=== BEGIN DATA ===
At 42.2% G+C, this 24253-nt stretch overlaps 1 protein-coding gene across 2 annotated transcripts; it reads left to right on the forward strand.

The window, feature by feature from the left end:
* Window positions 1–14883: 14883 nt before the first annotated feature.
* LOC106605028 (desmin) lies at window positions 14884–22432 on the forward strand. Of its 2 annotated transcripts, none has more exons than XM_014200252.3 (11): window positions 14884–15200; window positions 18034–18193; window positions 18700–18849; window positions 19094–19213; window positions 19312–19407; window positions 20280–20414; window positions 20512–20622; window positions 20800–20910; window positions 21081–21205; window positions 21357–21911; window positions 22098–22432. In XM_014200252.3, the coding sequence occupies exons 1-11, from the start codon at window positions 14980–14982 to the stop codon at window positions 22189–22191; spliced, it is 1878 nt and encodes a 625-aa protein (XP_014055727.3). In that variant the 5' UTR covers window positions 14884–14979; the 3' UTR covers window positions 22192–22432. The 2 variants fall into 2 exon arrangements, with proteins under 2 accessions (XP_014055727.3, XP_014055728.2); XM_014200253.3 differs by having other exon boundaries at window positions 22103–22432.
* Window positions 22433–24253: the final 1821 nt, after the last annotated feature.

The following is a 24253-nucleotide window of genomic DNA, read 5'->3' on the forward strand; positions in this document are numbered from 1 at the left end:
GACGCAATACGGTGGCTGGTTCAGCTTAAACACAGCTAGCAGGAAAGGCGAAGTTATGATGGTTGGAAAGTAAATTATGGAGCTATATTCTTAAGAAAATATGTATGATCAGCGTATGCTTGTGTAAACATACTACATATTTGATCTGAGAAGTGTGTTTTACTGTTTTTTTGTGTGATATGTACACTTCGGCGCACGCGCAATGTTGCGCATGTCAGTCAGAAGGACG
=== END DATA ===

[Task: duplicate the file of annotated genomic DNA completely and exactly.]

At 42.2% G+C, this 24253-nt stretch overlaps 1 protein-coding gene across 2 annotated transcripts; it reads left to right on the forward strand.

The window, feature by feature from the left end:
* Window positions 1–14883: 14883 nt before the first annotated feature.
* LOC106605028 (desmin) lies at window positions 14884–22432 on the forward strand. Of its 2 annotated transcripts, none has more exons than XM_014200252.3 (11): window positions 14884–15200; window positions 18034–18193; window positions 18700–18849; window positions 19094–19213; window positions 19312–19407; window positions 20280–20414; window positions 20512–20622; window positions 20800–20910; window positions 21081–21205; window positions 21357–21911; window positions 22098–22432. In XM_014200252.3, the coding sequence occupies exons 1-11, from the start codon at window positions 14980–14982 to the stop codon at window positions 22189–22191; spliced, it is 1878 nt and encodes a 625-aa protein (XP_014055727.3). In that variant the 5' UTR covers window positions 14884–14979; the 3' UTR covers window positions 22192–22432. The 2 variants fall into 2 exon arrangements, with proteins under 2 accessions (XP_014055727.3, XP_014055728.2); XM_014200253.3 differs by having other exon boundaries at window positions 22103–22432.
* Window positions 22433–24253: the final 1821 nt, after the last annotated feature.

The following is a 24253-nucleotide window of genomic DNA, read 5'->3' on the forward strand; positions in this document are numbered from 1 at the left end:
GACGCAATACGGTGGCTGGTTCAGCTTAAACACAGCTAGCAGGAAAGGCGAAGTTATGATGGTTGGAAAGTAAATTATGGAGCTATATTCTTAAGAAAATATGTATGATCAGCGTATGCTTGTGTAAACATACTACATATTTGATCTGAGAAGTGTGTTTTACTGTTTTTTTGTGTGATATGTACACTTCGGCGCACGCGCAATGTTGCGCATGTCAGTCAGAAGGACG